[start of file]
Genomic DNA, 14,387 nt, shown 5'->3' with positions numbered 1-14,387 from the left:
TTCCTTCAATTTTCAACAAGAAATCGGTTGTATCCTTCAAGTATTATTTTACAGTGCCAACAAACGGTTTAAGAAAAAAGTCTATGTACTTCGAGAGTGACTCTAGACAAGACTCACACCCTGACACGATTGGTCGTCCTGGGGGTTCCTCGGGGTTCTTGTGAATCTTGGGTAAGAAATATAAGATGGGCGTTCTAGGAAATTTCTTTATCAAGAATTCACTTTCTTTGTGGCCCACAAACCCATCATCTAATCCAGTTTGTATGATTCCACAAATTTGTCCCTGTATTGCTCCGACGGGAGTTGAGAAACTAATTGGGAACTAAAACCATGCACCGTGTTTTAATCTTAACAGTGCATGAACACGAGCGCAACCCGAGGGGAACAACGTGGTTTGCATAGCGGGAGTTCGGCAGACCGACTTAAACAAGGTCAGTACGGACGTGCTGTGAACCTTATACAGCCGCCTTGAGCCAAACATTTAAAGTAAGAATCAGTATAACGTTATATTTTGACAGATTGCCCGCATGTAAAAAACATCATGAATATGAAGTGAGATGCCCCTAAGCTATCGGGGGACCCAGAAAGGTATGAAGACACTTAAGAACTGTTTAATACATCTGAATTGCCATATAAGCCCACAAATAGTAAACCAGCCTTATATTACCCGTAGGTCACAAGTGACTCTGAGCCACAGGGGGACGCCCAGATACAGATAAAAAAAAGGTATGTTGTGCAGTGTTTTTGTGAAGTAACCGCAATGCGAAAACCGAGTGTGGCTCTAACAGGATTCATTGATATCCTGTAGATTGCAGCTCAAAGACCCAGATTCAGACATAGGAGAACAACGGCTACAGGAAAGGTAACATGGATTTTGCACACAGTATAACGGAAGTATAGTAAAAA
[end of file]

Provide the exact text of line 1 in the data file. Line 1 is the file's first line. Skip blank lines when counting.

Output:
Genomic DNA, 14,387 nt, shown 5'->3' with positions numbered 1-14,387 from the left: